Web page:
As more competition fights for fewer pieces of the pie, it will become increasingly tempting to lower your prices in order to stay competitive. I understand this completely, because I operate a decorative concrete company in one of the most competitive and hard-hit housing economies in our nation. In times like these it’s always tempting to lower prices, but I’m hoping after reading this article you might try another approach. Regardless of trade or business, lowering prices to compete is a race to the bottom that many companies don’t survive.
I’m not dogging your competition, but if they are like most, they are not good businessmen. I’m not saying they aren’t good at the art of decorative concrete — I’m saying they aren’t good at the art of business. Most don’t seem to recognize the fact that each discounted dollar comes off the profit side of bookkeeping. If you are going head-to-head with someone who acts like they’re unfamiliar with basic business accounting principles you are racing with the financially blind in hopes of victory. This race is dangerous, because many times your competition will go far beyond the threshold of profitability, losing money to get the job. How can you compete with that? Why would you want to?
It wasn’t long ago folks valued quality over inexpensiveness, realizing something well-made could last many times longer than a cheaper version. But now, our nation has become accustomed to cheapness. At first, you might think this could complicate our goal of finding you more work, but after further consideration, not so. The mindset of those still buying our services is changing. Yes, they still want the best price available but they also want the most for their money. Let me give you an example.
I like to take another approach in a competitive market like the one we work in today. You can do more for your customer by adding discounted or free incentives, all costing you much less than reducing your bid would. We already discussed how discounting off the bottom line is a 100 percent loss of profit. But adding a feature to a concrete counter or a reseal to an outdoor project is just as valuable to your customer and will cost you much less than discounting off the bid.
Providing extra work as an incentive only costs you part of what a discount would. If you charge $800 for a concrete counter but give it away as an incentive you are not losing $800. I doubt the loss is any more than half that. If you give away an outdoor reseal that retails for 80 cents per square foot, it doesn’t cost you 80 cents but closer to 40 cents per square foot.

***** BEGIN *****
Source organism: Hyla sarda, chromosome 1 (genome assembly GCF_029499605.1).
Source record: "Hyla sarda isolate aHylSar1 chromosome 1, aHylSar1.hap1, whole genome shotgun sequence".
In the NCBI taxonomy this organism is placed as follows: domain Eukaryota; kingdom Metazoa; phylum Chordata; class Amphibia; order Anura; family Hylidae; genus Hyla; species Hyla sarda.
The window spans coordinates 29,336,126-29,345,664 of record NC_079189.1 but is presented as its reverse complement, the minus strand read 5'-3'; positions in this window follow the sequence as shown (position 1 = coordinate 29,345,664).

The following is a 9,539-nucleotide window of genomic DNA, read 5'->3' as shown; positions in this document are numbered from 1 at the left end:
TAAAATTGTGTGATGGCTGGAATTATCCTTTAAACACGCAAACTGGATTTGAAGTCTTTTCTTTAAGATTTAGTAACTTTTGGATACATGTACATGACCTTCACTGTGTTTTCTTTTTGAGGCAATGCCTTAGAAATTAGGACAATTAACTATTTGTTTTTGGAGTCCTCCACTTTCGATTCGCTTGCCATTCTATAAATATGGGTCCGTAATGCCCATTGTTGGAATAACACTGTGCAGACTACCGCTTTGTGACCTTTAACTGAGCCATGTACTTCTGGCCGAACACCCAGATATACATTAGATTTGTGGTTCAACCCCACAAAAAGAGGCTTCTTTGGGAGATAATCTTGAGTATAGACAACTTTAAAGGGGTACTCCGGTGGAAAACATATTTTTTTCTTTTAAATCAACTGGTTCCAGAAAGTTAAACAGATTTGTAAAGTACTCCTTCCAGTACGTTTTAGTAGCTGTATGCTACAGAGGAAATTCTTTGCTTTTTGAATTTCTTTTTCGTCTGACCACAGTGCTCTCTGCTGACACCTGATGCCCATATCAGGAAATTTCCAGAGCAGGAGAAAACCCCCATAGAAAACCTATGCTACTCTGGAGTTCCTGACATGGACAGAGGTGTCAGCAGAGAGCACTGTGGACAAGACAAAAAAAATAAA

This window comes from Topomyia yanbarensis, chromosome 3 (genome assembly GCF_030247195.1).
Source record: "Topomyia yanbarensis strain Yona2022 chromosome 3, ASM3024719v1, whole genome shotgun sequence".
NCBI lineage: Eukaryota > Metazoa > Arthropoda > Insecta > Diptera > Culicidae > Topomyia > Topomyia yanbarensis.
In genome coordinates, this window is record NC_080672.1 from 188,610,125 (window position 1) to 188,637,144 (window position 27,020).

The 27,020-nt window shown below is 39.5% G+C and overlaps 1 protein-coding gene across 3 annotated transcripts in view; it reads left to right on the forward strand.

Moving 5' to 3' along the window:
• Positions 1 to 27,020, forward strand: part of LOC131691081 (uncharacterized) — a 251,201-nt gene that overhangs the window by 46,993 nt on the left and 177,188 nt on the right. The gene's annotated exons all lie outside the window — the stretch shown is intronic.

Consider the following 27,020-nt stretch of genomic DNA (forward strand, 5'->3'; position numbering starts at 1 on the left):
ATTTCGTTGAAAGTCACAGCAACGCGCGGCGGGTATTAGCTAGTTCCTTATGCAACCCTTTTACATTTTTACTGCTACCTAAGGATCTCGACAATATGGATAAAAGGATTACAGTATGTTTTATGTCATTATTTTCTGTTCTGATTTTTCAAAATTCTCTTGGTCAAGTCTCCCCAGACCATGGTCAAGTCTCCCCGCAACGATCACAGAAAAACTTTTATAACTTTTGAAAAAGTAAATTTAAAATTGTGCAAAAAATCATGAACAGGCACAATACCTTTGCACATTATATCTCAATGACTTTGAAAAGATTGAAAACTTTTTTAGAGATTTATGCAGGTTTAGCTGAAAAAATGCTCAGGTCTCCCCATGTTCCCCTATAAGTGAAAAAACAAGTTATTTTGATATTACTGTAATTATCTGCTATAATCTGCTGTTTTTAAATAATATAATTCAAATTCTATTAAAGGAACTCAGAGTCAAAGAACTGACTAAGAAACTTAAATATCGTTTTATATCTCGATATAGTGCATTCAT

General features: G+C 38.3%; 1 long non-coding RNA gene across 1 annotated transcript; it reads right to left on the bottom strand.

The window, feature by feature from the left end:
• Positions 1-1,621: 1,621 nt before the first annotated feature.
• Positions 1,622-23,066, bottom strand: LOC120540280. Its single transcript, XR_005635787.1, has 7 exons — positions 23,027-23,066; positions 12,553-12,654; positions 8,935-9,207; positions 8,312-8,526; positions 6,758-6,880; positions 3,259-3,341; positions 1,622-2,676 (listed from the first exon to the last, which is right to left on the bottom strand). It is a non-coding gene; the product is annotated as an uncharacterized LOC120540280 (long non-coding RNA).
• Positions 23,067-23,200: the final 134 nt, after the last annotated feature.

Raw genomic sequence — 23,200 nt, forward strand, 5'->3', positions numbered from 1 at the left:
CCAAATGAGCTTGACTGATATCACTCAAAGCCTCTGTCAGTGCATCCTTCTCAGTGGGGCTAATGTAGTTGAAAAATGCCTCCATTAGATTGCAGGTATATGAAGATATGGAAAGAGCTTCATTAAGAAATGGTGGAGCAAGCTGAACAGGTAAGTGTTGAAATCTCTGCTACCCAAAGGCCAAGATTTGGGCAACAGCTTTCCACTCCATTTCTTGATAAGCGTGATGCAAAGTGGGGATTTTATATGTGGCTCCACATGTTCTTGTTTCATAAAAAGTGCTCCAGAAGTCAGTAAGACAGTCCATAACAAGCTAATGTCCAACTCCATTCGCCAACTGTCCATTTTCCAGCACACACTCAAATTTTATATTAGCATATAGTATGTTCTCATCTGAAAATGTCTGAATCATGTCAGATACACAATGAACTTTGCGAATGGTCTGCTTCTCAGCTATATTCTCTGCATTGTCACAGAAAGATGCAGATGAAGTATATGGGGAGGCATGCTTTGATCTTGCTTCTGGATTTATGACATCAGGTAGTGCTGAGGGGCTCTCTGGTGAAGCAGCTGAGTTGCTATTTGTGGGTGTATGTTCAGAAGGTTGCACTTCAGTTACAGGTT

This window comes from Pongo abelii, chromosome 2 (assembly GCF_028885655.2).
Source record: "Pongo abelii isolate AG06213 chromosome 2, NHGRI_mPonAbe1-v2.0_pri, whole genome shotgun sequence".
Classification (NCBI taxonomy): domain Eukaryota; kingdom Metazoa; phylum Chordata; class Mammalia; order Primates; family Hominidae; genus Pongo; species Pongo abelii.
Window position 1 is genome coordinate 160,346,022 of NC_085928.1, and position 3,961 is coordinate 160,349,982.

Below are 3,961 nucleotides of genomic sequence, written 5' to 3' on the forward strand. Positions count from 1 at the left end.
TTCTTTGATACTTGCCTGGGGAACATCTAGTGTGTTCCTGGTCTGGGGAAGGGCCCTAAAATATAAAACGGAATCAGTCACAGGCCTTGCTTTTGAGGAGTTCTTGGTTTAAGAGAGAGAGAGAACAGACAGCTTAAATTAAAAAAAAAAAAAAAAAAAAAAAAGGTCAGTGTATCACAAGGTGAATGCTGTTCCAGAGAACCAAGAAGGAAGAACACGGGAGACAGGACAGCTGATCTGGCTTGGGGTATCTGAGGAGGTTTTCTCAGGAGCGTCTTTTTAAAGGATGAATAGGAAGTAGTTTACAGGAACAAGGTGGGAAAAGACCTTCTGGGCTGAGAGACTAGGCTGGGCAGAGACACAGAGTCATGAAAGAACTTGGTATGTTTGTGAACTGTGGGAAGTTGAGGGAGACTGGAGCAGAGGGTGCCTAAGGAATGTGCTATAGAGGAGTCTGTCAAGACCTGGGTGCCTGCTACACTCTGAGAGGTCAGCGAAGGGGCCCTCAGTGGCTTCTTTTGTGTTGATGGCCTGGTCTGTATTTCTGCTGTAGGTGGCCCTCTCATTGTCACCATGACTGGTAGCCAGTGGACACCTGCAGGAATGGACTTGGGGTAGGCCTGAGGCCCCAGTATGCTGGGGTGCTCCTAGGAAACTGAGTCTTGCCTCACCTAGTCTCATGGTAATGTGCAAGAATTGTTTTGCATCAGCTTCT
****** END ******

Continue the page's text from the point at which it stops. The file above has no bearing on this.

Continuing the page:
The idea here is to decrease the amount you’re discounting and make your bottom line stronger. If you do the incentive work personally, the only thing you’re out is time and some materials. Creative ways to land more work are possible without discounting the profit of your next job.
The reason more don’t add incentives to compete is because the natural thing to do is lower the price. But again, this bottom-line discounting can be a dangerous game, especially when played with contractors who have less business savvy.
To work, ideas like this one require a solid reputation for quality work and reasonable prices. Our contracting business went through a phase back in the housing boom where customers were led to believe our services were too expensive. This really took some work to fix, as the market corrected and fewer folks were making decorative concrete improvements. It wasn’t a big deal when our firm was the only one bidding a negotiated project, but boy have things changed. One way we changed perception was to add incentives at no cost to our customers. This certainly helped, but it did take some time.
Your business can continue to prosper, but make no mistake, creative benefits for your customers are necessary — that is, creative benefits that don’t rob your profit.